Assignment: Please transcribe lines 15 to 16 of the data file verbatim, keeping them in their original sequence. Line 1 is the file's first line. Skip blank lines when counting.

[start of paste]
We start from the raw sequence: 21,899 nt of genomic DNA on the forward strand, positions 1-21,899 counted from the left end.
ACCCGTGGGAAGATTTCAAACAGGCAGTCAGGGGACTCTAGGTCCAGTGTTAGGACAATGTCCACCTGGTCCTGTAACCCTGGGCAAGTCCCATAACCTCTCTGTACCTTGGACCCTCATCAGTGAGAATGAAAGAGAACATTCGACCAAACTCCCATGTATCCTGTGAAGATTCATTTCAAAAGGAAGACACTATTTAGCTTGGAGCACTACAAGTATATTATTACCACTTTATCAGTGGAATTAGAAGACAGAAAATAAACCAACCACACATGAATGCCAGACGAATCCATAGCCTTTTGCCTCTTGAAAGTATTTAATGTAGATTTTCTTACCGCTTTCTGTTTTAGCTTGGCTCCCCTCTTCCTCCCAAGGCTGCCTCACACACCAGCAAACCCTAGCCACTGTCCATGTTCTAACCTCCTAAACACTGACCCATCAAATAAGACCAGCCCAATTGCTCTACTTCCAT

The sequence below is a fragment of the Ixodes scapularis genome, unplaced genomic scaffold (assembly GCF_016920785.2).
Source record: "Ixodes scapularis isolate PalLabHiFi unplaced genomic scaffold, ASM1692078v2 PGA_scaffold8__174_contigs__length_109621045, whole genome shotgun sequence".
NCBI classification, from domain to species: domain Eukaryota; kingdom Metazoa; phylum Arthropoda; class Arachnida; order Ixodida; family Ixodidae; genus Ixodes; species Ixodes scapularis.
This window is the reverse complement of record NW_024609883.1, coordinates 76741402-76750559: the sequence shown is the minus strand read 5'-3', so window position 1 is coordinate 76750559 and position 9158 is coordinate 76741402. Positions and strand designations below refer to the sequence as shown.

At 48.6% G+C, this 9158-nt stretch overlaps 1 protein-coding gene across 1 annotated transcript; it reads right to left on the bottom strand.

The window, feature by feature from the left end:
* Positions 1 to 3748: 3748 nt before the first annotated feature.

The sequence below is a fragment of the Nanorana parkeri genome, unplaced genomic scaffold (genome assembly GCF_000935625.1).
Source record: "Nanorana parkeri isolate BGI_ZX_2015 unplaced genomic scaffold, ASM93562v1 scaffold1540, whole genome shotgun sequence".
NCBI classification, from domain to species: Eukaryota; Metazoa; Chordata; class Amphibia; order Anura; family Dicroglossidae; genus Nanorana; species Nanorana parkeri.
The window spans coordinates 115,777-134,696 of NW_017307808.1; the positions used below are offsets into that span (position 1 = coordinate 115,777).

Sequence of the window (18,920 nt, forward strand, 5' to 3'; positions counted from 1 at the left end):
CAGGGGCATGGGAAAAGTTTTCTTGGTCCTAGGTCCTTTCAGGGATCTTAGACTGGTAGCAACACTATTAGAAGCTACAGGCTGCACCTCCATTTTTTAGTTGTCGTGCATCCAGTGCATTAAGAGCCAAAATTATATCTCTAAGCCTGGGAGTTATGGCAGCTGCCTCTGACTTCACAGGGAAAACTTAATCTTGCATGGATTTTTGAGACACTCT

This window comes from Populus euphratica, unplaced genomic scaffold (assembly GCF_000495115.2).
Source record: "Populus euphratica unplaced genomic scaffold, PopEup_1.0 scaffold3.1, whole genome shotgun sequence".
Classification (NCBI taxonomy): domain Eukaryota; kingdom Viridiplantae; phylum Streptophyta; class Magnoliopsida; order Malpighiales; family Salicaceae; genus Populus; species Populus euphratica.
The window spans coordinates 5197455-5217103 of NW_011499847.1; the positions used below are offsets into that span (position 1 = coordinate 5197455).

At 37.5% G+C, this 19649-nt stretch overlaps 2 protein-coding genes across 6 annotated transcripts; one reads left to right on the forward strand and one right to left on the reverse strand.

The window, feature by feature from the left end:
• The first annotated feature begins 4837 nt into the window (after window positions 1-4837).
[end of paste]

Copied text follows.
CAGGGGCATGGGAAAAGTTTTCTTGGTCCTAGGTCCTTTCAGGGATCTTAGACTGGTAGCAACACTATTAGAAGCTACAGGCTGCACCTCCATTTTTTAGTTGTCGTGCATCCAGTGCATTAAGAGCCAAAATTATATCTCTAAGCCTGGGAGTTATGGCAGCTGCCTCTGACTTCACAGGGAAAACTTAATCTTGCATGGATTTTTGAGACACTCT

This window comes from Populus euphratica, unplaced genomic scaffold (assembly GCF_000495115.2).